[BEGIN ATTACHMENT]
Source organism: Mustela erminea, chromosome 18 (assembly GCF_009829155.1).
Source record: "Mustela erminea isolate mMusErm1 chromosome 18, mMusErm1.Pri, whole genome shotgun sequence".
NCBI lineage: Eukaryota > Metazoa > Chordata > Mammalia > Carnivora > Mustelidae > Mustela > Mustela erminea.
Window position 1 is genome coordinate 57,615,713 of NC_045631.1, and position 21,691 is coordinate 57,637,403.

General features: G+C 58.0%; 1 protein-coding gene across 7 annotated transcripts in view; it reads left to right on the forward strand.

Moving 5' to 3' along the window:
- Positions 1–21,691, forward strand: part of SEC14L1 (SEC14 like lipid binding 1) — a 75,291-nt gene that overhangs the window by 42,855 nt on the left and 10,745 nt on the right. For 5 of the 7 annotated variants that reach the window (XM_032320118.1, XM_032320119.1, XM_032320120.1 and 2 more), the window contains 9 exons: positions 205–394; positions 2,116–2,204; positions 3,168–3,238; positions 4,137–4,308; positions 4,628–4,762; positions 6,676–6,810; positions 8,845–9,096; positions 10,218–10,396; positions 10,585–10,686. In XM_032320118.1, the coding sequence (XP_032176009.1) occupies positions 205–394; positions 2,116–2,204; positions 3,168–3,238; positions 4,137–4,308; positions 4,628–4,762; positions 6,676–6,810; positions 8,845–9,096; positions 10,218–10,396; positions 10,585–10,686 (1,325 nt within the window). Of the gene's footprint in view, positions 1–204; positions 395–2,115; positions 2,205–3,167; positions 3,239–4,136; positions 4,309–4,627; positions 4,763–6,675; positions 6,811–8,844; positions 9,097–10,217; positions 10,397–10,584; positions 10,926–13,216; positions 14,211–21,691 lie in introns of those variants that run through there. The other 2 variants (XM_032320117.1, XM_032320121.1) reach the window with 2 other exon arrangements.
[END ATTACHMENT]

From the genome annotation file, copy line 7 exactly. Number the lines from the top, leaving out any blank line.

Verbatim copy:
- Positions 1–21,691, forward strand: part of SEC14L1 (SEC14 like lipid binding 1) — a 75,291-nt gene that overhangs the window by 42,855 nt on the left and 10,745 nt on the right. For 5 of the 7 annotated variants that reach the window (XM_032320118.1, XM_032320119.1, XM_032320120.1 and 2 more), the window contains 9 exons: positions 205–394; positions 2,116–2,204; positions 3,168–3,238; positions 4,137–4,308; positions 4,628–4,762; positions 6,676–6,810; positions 8,845–9,096; positions 10,218–10,396; positions 10,585–10,686. In XM_032320118.1, the coding sequence (XP_032176009.1) occupies positions 205–394; positions 2,116–2,204; positions 3,168–3,238; positions 4,137–4,308; positions 4,628–4,762; positions 6,676–6,810; positions 8,845–9,096; positions 10,218–10,396; positions 10,585–10,686 (1,325 nt within the window). Of the gene's footprint in view, positions 1–204; positions 395–2,115; positions 2,205–3,167; positions 3,239–4,136; positions 4,309–4,627; positions 4,763–6,675; positions 6,811–8,844; positions 9,097–10,217; positions 10,397–10,584; positions 10,926–13,216; positions 14,211–21,691 lie in introns of those variants that run through there. The other 2 variants (XM_032320117.1, XM_032320121.1) reach the window with 2 other exon arrangements.